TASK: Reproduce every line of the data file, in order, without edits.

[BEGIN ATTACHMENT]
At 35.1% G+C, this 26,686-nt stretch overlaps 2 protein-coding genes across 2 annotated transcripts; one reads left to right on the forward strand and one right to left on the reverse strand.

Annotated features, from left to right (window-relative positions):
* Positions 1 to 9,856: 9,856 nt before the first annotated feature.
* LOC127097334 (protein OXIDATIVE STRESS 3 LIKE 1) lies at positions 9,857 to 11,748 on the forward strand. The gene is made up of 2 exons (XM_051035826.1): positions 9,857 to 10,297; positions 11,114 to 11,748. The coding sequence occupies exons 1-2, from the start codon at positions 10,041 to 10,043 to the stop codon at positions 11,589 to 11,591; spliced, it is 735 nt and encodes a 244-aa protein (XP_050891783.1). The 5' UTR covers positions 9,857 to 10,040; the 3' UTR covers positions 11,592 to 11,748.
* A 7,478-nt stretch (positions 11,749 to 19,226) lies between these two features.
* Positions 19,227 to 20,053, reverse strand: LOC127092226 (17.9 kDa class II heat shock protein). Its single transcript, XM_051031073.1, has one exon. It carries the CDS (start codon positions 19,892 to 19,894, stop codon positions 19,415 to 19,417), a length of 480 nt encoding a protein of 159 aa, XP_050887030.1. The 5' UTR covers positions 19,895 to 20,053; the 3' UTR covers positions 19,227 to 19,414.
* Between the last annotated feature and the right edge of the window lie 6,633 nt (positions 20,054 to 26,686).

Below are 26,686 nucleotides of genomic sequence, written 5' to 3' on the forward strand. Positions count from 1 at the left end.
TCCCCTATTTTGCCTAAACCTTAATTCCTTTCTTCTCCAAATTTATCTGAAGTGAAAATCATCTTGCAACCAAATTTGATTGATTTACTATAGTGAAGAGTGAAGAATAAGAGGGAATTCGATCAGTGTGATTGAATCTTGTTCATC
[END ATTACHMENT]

At 35.1% G+C, this 26,686-nt stretch overlaps 2 protein-coding genes across 2 annotated transcripts; one reads left to right on the forward strand and one right to left on the reverse strand.

Annotated features, from left to right (window-relative positions):
* Positions 1 to 9,856: 9,856 nt before the first annotated feature.
* LOC127097334 (protein OXIDATIVE STRESS 3 LIKE 1) lies at positions 9,857 to 11,748 on the forward strand. The gene is made up of 2 exons (XM_051035826.1): positions 9,857 to 10,297; positions 11,114 to 11,748. The coding sequence occupies exons 1-2, from the start codon at positions 10,041 to 10,043 to the stop codon at positions 11,589 to 11,591; spliced, it is 735 nt and encodes a 244-aa protein (XP_050891783.1). The 5' UTR covers positions 9,857 to 10,040; the 3' UTR covers positions 11,592 to 11,748.
* A 7,478-nt stretch (positions 11,749 to 19,226) lies between these two features.
* Positions 19,227 to 20,053, reverse strand: LOC127092226 (17.9 kDa class II heat shock protein). Its single transcript, XM_051031073.1, has one exon. It carries the CDS (start codon positions 19,892 to 19,894, stop codon positions 19,415 to 19,417), a length of 480 nt encoding a protein of 159 aa, XP_050887030.1. The 5' UTR covers positions 19,895 to 20,053; the 3' UTR covers positions 19,227 to 19,414.
* Between the last annotated feature and the right edge of the window lie 6,633 nt (positions 20,054 to 26,686).

Below are 26,686 nucleotides of genomic sequence, written 5' to 3' on the forward strand. Positions count from 1 at the left end.
TCCCCTATTTTGCCTAAACCTTAATTCCTTTCTTCTCCAAATTTATCTGAAGTGAAAATCATCTTGCAACCAAATTTGATTGATTTACTATAGTGAAGAGTGAAGAATAAGAGGGAATTCGATCAGTGTGATTGAATCTTGTTCATC